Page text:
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Back to School: Establishing good sleeping habits

Younger children need 9 to 12 hours of sleep every night. (File picture)

Horry County, S.C. (WPDE) — As we approach a new school year, we take a look at the importance of establishing a sleep routine for your children.

Seven-year-old Andrew Herman is soaking up the last few days of summer before getting into back to school mode.

"My bedtime is now 8 o'clock for the summer. But it's going to back to 7," said Andrew.

"In the summer, we're much more relaxed than we are during the school year. He goes to bed a little bit later, we're hanging out with friends in the cooler temperatures at night," said Kate Herman, his mom.

Kate says she can tell a difference when he has not had enough sleep.

"When I don't get enough sleep, I kind of like, drag myself out of bed," said Andrew.

"Sleep is so important, especially for kids because of growth and development, and especially for cognitive development in regards to school performance and paying attention," said Dr. Rebecca Matthews.

Dr. Matthews is the medical director for the Pediatric ER at Grand Strand Medical Center.

She says now is the time, to get your kids back on a school-year sleep schedule.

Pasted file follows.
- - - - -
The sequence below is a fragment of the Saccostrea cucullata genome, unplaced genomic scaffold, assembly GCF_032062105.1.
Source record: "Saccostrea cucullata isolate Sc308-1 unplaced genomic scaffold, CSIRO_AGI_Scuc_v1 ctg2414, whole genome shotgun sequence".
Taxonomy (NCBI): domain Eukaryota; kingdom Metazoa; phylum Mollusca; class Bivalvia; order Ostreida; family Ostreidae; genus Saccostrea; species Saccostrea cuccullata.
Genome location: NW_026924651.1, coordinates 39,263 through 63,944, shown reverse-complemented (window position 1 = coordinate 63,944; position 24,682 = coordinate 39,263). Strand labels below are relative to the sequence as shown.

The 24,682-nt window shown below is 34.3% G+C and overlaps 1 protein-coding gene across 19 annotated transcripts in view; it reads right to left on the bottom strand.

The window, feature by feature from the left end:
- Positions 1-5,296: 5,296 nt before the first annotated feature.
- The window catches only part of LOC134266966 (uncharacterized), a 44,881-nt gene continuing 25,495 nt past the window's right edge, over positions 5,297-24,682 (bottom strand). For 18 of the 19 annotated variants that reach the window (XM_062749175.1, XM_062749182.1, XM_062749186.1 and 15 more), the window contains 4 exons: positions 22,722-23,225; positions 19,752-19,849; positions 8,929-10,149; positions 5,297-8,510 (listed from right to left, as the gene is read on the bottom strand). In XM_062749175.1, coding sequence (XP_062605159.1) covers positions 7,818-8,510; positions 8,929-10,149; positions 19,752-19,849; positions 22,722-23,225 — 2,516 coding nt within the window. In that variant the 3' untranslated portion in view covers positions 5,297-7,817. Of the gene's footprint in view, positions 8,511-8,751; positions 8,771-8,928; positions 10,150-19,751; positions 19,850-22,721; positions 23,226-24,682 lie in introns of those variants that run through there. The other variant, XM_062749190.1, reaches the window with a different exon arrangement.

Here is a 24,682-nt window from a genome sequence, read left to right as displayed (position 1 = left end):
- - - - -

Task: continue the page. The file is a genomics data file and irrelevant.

"It takes about two weeks to get your body back on a sleep schedule, on a regimine," said Dr. Matthews.

The younger the kids, the more sleep they need.

"From the ages of, for school aged kids, from about 6 to 12, need between 9 to 12 hours of sleep. So that's a lot. So average about 10 to 11 hours," said Dr. Matthews.

Teenagers need 8 to 9 hours of sleep a night.

"You need time to not only let your body wind down, but let your mind rest as well," said Dr. Matthews.

Dr. Matthews also says to eliminate any electronics two to three hours before bedtime.

"The bright light emitted from electronics really disrupts the body's natural rhythm of sleep," said Dr. Matthews.

"During the school year, we do have rules. He's not allowed to play the I-pad or any tablet, Monday through Friday," said Kate.

The rules may be looming, but Andrew says he is excited for school.

"He's ready and I'm ready," said Kate, with a laugh.

Dr. Matthews also says to avoid heavy meals and caffeine before bed time. And for younger children, limit liquid intake in general, so they are not waking frequently in the night.

For information on how to create an electronics time calculator for you kids, click here.

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